Giardino Ammirato

Giardino Ammirato is an initiative looking to collectively re-imagine an abandoned public garden in the city of Lecce, Italy. The garden was part of the original 16th century structure which currently houses the cultural association Ammirato Culture House and the pedagogical artistic experiment Free Home University.

The project was born out of the group’s desire to reclaim this forgotten space and collaboratively reinvent it for communal and convivial use. The ‘garden with no name at the crossroads of two streets’ has been abandoned for years despite its historical, social and environmental value as one of the few green areas in Lecce. Neighbours from the area see it as a problematic space, dirty and unsafe – used only by dogs, their owners and a group of youngsters.

The cultural organization attempted to take care of the garden, but despite their seasonal cleaning and effort to bring their activities into the space, the garden continued going back to its original state of neglect. Lacking the support of a local group of people sharing interest in the up keeping of the garden.

Wanting their initiative to grow, Ammirato Culture House and Free Home University invited Constructlab to make an intervention in the space that would serve as a platform for discussion and action around the future use of the garden, aiming to generate synergy that could be carried out and create a sustainable situation in the garden for the future.

A network of local people and initiatives interested in recuperating the garden was developed during an in-situ residency in the months prior to the intervention. Together, we created a cultural program to activate the garden during the summer months, in order to simultaneously open up the cultural centre towards the neighbourhood and to invite individuals to use the garden.

With the motto ‘’ E facciamolo, un giardino!’’  ( And, lets make a garden!) a group of international creatives, local associations and neighbours started a two-week activation period in the month of May. The first week of the intervention was an ‘’open-building site’’ inviting individuals from the community to actively join-in the process. This resulted in the construction of a scaffolding-like structure on the inside and the outside of the courtyard, and multiple smaller structures in the garden that opened up the space for new activities.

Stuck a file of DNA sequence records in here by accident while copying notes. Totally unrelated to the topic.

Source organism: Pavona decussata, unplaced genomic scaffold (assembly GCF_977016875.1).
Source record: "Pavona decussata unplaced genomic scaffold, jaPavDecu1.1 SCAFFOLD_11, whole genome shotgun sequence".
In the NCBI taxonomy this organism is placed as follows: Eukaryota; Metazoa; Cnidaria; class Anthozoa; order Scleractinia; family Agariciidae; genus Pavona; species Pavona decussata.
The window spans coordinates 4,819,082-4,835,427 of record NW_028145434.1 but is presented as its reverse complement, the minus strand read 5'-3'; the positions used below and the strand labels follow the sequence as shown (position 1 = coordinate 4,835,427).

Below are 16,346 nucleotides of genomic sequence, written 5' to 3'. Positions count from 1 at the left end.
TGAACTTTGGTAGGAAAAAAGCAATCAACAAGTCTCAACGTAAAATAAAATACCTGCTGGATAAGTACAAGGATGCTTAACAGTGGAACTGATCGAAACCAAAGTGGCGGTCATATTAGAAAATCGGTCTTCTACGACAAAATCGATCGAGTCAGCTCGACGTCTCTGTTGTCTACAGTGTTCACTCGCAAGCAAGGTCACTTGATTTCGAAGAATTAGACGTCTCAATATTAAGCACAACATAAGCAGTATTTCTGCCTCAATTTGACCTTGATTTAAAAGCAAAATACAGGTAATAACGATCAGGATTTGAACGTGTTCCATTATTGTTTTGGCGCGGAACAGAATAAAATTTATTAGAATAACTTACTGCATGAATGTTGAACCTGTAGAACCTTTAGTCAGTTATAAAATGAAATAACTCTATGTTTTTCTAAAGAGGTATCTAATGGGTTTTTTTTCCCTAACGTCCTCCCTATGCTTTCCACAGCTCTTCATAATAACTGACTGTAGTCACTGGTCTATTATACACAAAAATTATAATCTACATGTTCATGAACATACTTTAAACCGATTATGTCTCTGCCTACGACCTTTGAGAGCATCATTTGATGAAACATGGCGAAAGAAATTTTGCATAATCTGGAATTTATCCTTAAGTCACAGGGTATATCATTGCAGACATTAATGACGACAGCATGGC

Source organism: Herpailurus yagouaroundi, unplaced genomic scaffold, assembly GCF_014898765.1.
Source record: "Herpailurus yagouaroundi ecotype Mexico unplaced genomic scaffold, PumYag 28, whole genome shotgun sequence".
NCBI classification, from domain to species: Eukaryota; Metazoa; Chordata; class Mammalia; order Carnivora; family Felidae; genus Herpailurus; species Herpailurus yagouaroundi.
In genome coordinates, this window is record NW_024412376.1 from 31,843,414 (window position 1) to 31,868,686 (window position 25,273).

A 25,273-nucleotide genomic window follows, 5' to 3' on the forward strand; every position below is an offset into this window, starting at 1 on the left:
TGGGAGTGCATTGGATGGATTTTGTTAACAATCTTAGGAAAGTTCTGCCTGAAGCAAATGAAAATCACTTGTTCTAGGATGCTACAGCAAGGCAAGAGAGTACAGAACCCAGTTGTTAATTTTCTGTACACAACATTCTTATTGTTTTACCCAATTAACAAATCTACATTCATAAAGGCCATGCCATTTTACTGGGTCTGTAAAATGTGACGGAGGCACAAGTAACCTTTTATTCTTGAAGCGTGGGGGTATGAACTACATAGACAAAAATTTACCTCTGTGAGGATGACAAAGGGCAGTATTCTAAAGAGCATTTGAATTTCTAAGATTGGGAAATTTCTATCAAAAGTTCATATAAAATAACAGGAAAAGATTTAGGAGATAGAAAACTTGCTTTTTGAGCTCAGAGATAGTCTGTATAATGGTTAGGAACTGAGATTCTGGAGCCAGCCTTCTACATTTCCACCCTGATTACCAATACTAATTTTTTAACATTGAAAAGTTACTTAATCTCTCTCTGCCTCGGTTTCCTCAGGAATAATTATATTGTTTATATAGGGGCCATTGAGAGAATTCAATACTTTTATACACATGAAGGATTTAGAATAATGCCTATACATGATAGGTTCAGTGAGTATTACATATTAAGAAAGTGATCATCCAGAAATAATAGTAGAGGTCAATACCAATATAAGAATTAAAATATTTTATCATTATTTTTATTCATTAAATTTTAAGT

During the second week, a variety of actions and workshops such as a the construction of a public oven, the planting of a small urban garden, an aperitivo for dogs, reading groups and theatre performances, were carried out bringing life to the space. This inaugurated a program of weekly activities in the garden that took place during the summer months.

Following the first intervention a grouping of individuals, who participated in the intervention, is presently taking care of the garden and organizing an autumn program in order to carry on with activating the space and continue inviting neighbours to join the process of living, sharing and taking care of this public garden.

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Discussion Giardino Ammirato

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  • Thank you for sharing this project Carla! Is there a deliberate reason why the physical structure is ‘scaffolding-like’? Scaffolds are literally (physically) support structures (see Celine Condorelli) and allow for plenty of variations; it seems more than appropriate, then, to use it in such case. All this makes me wonder about how you see your role (Carla, and ConstructLab) within such project: are you acting as the builders? Catalysers? Cultural programmers? How do you asume the position of intervening for a few months and leaving (a structure in) the context?

    26.10.2016 — 16:53Yes(0)No(0)Reply